Wednesday, April 10, 2002

Miss a show? Catch same-week reruns on cable




By John Kiesewetter, jkiesewetter@enquirer.com.
The Cincinnati Enquirer

        Instant replays for talk shows and prime-time series soon may be as common as they are in sports.

        It's a fundamental change in the TV industry — quick turn-around repeats, or “repurposing,” of shows that viewers once had to wait months to see again, if at all.

        ABC's The View repeats at 7 p.m. (on A&E). NBC's Last Call with Carson Daly replays the next evening (6 p.m., E! Entertainment).

        ABC's Alias reruns five days later (9 p.m. Fridays, ABC Family). Fox's 24 airs twice (1 a.m. and 11 p.m. Monday) before a new episode airs at 9 p.m. Tuesday.

        On Sept. 3, NBC's Late Night with Conan O'Brien will repeat the next day on Comedy Central. And David Letterman's new CBS deal reportedly calls for next-day cable replays, most likely on VH1 or MTV.

        “In two years or three years from now, everybody will wonder why we didn't do a lot more of this before,” says Jamie Kellner, Turner Broadcasting System chairman. He's over all AOL Time Warner channels, including TNT, which repeats Charmed at 10 p.m. Tuesday from WB, a sister network.
       

More choices

        “Repurposing” allows networks to increase revenues without additional production costs. It's also aimed at viewers accustomed to multiple replays of series on HBO and other cable channels, or video-on-demand services.

        “We need to facilitate choice because that's what (viewers) are used to in almost any other form of entertainment and any other form of consumer products,” Mr. Kellner says.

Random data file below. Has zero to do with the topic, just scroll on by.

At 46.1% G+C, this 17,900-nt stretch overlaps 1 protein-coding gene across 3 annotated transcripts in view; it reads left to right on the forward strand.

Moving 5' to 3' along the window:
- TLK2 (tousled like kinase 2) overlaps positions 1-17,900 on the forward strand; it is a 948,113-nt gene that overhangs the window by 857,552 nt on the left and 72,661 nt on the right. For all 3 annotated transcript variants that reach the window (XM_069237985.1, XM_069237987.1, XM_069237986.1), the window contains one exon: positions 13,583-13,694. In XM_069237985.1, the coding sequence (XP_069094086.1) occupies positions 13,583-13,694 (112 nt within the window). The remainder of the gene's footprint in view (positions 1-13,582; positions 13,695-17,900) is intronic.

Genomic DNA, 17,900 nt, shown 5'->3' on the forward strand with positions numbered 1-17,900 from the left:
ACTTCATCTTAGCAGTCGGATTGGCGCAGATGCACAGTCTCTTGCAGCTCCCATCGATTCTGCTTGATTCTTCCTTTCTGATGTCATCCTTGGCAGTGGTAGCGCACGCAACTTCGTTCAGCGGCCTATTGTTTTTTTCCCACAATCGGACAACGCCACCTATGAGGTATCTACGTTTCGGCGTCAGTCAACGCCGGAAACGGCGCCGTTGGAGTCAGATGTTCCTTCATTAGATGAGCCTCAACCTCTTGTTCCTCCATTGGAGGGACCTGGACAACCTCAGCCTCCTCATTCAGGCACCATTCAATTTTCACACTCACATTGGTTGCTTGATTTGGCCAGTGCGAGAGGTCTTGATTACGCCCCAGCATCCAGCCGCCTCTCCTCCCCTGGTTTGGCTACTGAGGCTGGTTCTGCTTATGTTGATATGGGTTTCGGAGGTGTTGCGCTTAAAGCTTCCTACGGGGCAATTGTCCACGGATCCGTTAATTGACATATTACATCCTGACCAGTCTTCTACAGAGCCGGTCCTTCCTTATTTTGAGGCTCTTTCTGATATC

“Showing the program once, and then not showing it again for six months . . . is a very old-fashioned way of providing entertainment through a television set.”

        Repeating Late Night, The View or Mr. Letterman's Late Show is a no-brainer because of a topical show's short shelf life. Repurposing is a new way to cash in on an old investment.

        Reruns for prime-time dramas or comedies are another matter. Some studio executives fear that quick cable repeats will hurt ratings years later for syndicated reruns, where studios make their big money.

        “As we start to have more experience with these things, it will become clear what works and what doesn't work,” says Mr. Kellner, who helped the launch the Fox and WB networks.

        Law & Order creator Dick Wolf, who pioneered the concept of cable reruns, says more than 80 million viewers watch his three Law & Order series on NBC, USA, TNT and A&E each week. Mr. Kellner says only 3 percent of the Charmed audience on TNT duplicates the WB audience.

        “If you're trying to get more people to watch your shows . . . then what better tool could you have than offering it a multiple of times during the week, so that people will watch it when it's convenient for them?” Mr. Kellner says.

        The old system doesn't work.

        “You can either try to cut somebody's salary, which nobody wants, or you can find other ways to exploit the programming . . . And this is the best idea I've seen so far,” he says. “You're going to see more and more of this happen in the future.”

        Good for them — because it's very good for us.

       



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